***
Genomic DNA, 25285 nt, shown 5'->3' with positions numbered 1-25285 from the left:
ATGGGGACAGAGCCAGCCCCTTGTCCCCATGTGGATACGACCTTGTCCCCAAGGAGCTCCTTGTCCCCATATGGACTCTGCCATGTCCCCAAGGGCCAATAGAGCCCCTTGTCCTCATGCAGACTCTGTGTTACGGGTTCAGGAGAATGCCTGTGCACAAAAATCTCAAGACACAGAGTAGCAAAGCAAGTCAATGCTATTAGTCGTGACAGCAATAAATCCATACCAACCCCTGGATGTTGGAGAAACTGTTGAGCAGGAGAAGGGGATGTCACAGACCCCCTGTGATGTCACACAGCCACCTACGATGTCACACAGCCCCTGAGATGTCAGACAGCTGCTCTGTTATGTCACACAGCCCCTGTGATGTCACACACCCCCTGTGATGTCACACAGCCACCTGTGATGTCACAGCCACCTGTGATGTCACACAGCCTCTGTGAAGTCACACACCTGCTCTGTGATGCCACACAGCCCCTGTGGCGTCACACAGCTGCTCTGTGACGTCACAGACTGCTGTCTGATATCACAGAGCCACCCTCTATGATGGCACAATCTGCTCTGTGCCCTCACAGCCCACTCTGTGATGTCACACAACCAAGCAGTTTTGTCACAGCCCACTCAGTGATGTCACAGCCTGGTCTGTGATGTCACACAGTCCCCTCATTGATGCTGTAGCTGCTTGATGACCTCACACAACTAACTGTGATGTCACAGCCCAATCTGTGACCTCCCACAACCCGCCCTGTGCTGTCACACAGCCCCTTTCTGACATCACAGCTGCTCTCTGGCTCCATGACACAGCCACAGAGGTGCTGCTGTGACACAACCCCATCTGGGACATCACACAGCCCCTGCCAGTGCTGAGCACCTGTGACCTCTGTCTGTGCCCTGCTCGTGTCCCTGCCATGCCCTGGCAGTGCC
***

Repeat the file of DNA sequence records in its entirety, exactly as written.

Genomic DNA, 25285 nt, shown 5'->3' with positions numbered 1-25285 from the left:
ATGGGGACAGAGCCAGCCCCTTGTCCCCATGTGGATACGACCTTGTCCCCAAGGAGCTCCTTGTCCCCATATGGACTCTGCCATGTCCCCAAGGGCCAATAGAGCCCCTTGTCCTCATGCAGACTCTGTGTTACGGGTTCAGGAGAATGCCTGTGCACAAAAATCTCAAGACACAGAGTAGCAAAGCAAGTCAATGCTATTAGTCGTGACAGCAATAAATCCATACCAACCCCTGGATGTTGGAGAAACTGTTGAGCAGGAGAAGGGGATGTCACAGACCCCCTGTGATGTCACACAGCCACCTACGATGTCACACAGCCCCTGAGATGTCAGACAGCTGCTCTGTTATGTCACACAGCCCCTGTGATGTCACACACCCCCTGTGATGTCACACAGCCACCTGTGATGTCACAGCCACCTGTGATGTCACACAGCCTCTGTGAAGTCACACACCTGCTCTGTGATGCCACACAGCCCCTGTGGCGTCACACAGCTGCTCTGTGACGTCACAGACTGCTGTCTGATATCACAGAGCCACCCTCTATGATGGCACAATCTGCTCTGTGCCCTCACAGCCCACTCTGTGATGTCACACAACCAAGCAGTTTTGTCACAGCCCACTCAGTGATGTCACAGCCTGGTCTGTGATGTCACACAGTCCCCTCATTGATGCTGTAGCTGCTTGATGACCTCACACAACTAACTGTGATGTCACAGCCCAATCTGTGACCTCCCACAACCCGCCCTGTGCTGTCACACAGCCCCTTTCTGACATCACAGCTGCTCTCTGGCTCCATGACACAGCCACAGAGGTGCTGCTGTGACACAACCCCATCTGGGACATCACACAGCCCCTGCCAGTGCTGAGCACCTGTGACCTCTGTCTGTGCCCTGCTCGTGTCCCTGCCATGCCCTGGCAGTGCC